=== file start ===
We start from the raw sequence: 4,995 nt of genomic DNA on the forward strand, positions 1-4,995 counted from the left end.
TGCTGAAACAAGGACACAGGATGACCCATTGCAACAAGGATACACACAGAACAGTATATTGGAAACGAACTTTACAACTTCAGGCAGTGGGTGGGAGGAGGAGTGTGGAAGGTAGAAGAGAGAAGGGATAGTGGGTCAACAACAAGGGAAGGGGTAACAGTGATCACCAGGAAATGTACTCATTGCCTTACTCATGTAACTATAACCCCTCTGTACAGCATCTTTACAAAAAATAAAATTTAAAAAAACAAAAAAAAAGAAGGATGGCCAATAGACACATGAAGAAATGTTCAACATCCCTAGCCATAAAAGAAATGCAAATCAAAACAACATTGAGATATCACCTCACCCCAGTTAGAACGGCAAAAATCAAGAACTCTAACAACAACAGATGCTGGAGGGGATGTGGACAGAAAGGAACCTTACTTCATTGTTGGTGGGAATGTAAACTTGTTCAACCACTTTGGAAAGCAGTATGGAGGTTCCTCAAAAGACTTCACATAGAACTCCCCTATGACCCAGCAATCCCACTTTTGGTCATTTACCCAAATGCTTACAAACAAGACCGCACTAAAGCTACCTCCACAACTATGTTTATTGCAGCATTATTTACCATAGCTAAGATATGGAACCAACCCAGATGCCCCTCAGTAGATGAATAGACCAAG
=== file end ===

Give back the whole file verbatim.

We start from the raw sequence: 4,995 nt of genomic DNA on the forward strand, positions 1-4,995 counted from the left end.
TGCTGAAACAAGGACACAGGATGACCCATTGCAACAAGGATACACACAGAACAGTATATTGGAAACGAACTTTACAACTTCAGGCAGTGGGTGGGAGGAGGAGTGTGGAAGGTAGAAGAGAGAAGGGATAGTGGGTCAACAACAAGGGAAGGGGTAACAGTGATCACCAGGAAATGTACTCATTGCCTTACTCATGTAACTATAACCCCTCTGTACAGCATCTTTACAAAAAATAAAATTTAAAAAAACAAAAAAAAAGAAGGATGGCCAATAGACACATGAAGAAATGTTCAACATCCCTAGCCATAAAAGAAATGCAAATCAAAACAACATTGAGATATCACCTCACCCCAGTTAGAACGGCAAAAATCAAGAACTCTAACAACAACAGATGCTGGAGGGGATGTGGACAGAAAGGAACCTTACTTCATTGTTGGTGGGAATGTAAACTTGTTCAACCACTTTGGAAAGCAGTATGGAGGTTCCTCAAAAGACTTCACATAGAACTCCCCTATGACCCAGCAATCCCACTTTTGGTCATTTACCCAAATGCTTACAAACAAGACCGCACTAAAGCTACCTCCACAACTATGTTTATTGCAGCATTATTTACCATAGCTAAGATATGGAACCAACCCAGATGCCCCTCAGTAGATGAATAGACCAAG